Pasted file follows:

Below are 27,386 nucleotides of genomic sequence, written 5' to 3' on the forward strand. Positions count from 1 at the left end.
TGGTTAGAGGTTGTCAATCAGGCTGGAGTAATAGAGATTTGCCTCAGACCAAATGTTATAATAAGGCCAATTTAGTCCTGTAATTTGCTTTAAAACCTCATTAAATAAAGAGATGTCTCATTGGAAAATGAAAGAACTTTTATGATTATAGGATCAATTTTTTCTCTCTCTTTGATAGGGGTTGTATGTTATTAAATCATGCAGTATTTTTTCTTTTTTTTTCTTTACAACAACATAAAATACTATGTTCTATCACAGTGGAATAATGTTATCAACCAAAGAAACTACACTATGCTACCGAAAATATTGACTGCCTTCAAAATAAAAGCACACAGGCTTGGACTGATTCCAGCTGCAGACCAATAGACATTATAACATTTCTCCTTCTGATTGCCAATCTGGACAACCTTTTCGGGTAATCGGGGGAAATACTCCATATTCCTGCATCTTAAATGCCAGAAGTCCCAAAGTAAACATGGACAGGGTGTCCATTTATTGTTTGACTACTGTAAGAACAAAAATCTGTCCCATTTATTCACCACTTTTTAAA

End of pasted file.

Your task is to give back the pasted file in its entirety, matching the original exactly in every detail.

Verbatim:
Below are 27,386 nucleotides of genomic sequence, written 5' to 3' on the forward strand. Positions count from 1 at the left end.
TGGTTAGAGGTTGTCAATCAGGCTGGAGTAATAGAGATTTGCCTCAGACCAAATGTTATAATAAGGCCAATTTAGTCCTGTAATTTGCTTTAAAACCTCATTAAATAAAGAGATGTCTCATTGGAAAATGAAAGAACTTTTATGATTATAGGATCAATTTTTTCTCTCTCTTTGATAGGGGTTGTATGTTATTAAATCATGCAGTATTTTTTCTTTTTTTTTCTTTACAACAACATAAAATACTATGTTCTATCACAGTGGAATAATGTTATCAACCAAAGAAACTACACTATGCTACCGAAAATATTGACTGCCTTCAAAATAAAAGCACACAGGCTTGGACTGATTCCAGCTGCAGACCAATAGACATTATAACATTTCTCCTTCTGATTGCCAATCTGGACAACCTTTTCGGGTAATCGGGGGAAATACTCCATATTCCTGCATCTTAAATGCCAGAAGTCCCAAAGTAAACATGGACAGGGTGTCCATTTATTGTTTGACTACTGTAAGAACAAAAATCTGTCCCATTTATTCACCACTTTTTAAA